From: [personal profile] vito_excalibur
1) I would be EXTREMELY interested in your opinions on Rand Paul

2) I feel the same way about Melissa Scott, and it makes me sad

3) The system of how America pays for healthcare is so fucked, and ultimately benefits no one, no, not even the rich, but it's going to be so damn hard to fix

4) I'm so glad it turned out to be benign

5) If anybody tells you that at least you got wisdom out of this ordeal, or some such bullshit, I fully support you whacking them with a spatula or something. However, the people who have themselves gone through bad shit, and go on about how it gave them wisdom or EXP points or something....if that's what they need to tell themselves, who am I to try and convince them that no, they shouldn't believe they got anything out of it? Whatever gets you through the day, man. It's not up to me to try and police anyone else's life self-definitions for strict and ruthless accuracy.

Date: 2011-03-19 07:23 am (UTC)
From: [personal profile] synecdochic
Also here via Rydra, and also here to say PREACH IT, OMG.

Also here to say, omg, MHIP is fucking incredible. It's pretty much my only option for health care too, since my wife's county-government employers are fucktards who refuse to recognize our out-of-state marriage despite the Attorney General basically saying, um, yeah, you should do that and shit, and so I can't get on her insurance. Quotes I got for individual health ranged anywhere from $1k to $2K a month. (Admittedly, my drugs alone cost me around $1k a month OOP. Still. Risk pool, fuckers, have you heard of it?) MHIP charges me like $250 a month, and I earn out my deductable in like a month or two.

And no, dealing with this shit, and with the health conditions that mean I need to carry health insurance, without lapse, for the rest of my life or I will be forever after uninsurable if not completely bankrupt if not dead, is not a fucking learning experience. You know what, I learned everything I needed to learn in the first two weeks, and what I had to learn is that this country is profoundly fucked up when it comes to the concept of the social safety net and the bullshit puritan libertarian values buried so strongly in our culture to poison the roots of everything that comes after it is fucking fucked up. The deeply-rooted American concept of deciding who is worthy to live and who is worthy of basic quality-of-life and who is worthy of food and housing and quality medical care and who is worthy of the inherent dignity of humanity is and always will be completely fucked up, and people who don't see that fact and choose instead to turn it into some political grandstanding are, in point of actual fact, fucking sociopaths.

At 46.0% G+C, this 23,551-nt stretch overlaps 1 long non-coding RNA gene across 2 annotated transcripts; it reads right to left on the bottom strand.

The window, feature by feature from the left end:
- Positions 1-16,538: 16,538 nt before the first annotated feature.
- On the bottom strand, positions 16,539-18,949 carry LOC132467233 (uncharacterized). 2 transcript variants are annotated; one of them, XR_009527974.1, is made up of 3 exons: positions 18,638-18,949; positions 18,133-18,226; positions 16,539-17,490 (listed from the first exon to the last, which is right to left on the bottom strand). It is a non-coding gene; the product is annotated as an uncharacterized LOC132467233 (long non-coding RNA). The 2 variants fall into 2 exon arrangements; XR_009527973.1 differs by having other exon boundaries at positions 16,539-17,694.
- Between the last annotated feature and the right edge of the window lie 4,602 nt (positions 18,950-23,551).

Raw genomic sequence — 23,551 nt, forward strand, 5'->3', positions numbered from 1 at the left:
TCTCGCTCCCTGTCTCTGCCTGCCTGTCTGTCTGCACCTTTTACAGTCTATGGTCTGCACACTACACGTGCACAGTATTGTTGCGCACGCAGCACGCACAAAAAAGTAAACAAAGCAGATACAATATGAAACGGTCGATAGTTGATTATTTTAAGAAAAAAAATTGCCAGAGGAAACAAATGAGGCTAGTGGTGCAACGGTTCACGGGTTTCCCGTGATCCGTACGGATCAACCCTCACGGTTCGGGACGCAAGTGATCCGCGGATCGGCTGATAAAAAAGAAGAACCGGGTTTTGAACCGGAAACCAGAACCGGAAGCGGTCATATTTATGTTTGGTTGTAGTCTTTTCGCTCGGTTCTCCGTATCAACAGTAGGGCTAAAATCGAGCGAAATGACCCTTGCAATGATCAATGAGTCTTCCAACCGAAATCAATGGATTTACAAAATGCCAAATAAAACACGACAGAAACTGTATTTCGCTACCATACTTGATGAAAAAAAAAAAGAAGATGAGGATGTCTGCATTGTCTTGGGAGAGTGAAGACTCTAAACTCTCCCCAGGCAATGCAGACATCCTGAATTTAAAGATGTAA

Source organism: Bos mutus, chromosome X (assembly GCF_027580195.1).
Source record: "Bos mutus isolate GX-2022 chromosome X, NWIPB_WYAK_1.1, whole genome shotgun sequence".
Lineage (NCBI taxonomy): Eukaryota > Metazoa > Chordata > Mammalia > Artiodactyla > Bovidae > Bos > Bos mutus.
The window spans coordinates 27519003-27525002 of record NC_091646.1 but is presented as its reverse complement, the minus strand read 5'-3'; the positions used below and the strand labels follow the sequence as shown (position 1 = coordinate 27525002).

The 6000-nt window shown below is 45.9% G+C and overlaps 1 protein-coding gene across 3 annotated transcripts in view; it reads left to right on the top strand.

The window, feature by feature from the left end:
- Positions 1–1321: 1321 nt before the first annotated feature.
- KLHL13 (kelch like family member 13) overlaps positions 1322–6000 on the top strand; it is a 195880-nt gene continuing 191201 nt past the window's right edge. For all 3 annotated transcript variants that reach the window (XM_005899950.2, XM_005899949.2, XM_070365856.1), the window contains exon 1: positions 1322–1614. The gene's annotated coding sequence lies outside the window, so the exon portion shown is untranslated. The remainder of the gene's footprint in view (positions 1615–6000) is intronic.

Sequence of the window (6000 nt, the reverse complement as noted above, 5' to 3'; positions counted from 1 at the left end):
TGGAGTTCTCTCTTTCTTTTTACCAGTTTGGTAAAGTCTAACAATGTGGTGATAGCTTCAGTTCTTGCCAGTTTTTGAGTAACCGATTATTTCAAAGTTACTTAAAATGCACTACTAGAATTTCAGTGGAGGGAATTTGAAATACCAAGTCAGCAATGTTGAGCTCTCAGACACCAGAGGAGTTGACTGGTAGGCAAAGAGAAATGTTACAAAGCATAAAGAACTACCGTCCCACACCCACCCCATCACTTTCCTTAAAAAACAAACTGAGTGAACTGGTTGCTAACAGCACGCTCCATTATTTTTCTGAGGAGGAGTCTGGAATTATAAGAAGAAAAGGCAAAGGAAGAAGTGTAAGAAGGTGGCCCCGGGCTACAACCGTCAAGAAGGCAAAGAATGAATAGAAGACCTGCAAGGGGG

I am so very, very glad that the tumor was benign, and I hope that your recovery proceeds quickly and without further incident!

Date: 2011-03-19 11:38 pm (UTC)
From: [personal profile] mme_hardy
(via Rydra) I am so grateful to you for saying this:
....that people who talk about shitty things happening like they're about gaining EXP or wisdom can go fuck themselves.

Me to Joan Didion: "I'm glad it was a learning experience for you, missy essayist, but the only spiritual growth I have experienced is learning that I can put up with shit and hell and hellish shit and shitty hell."

And yes, yes, YES about health care. As a woman with a pre-existing condition and a husband with a pec and a son with a pec, yes, I quite like the idea that we will be able to get health care should jobs be lost, and that other people won't (although of course they will because of the way the bill was watered down) be as likely to simply die because they can't afford health care.

Date: 2011-03-20 05:54 am (UTC)
From: [personal profile] broccoman
Amen and agreed entirely. I just wish enough Americans knew this, but they don't care enough to fight for it.

Date: 2011-03-21 12:30 am (UTC)
From: [personal profile] jesse_the_k
I'm glad the tumor is history. You give great rant. Thank you!

Date: 2011-03-21 07:22 am (UTC)
From: [personal profile] erika
Amen.

Date: 2011-03-22 08:34 am (UTC)
From: [identity profile] smillaraaq.livejournal.com
*applauds*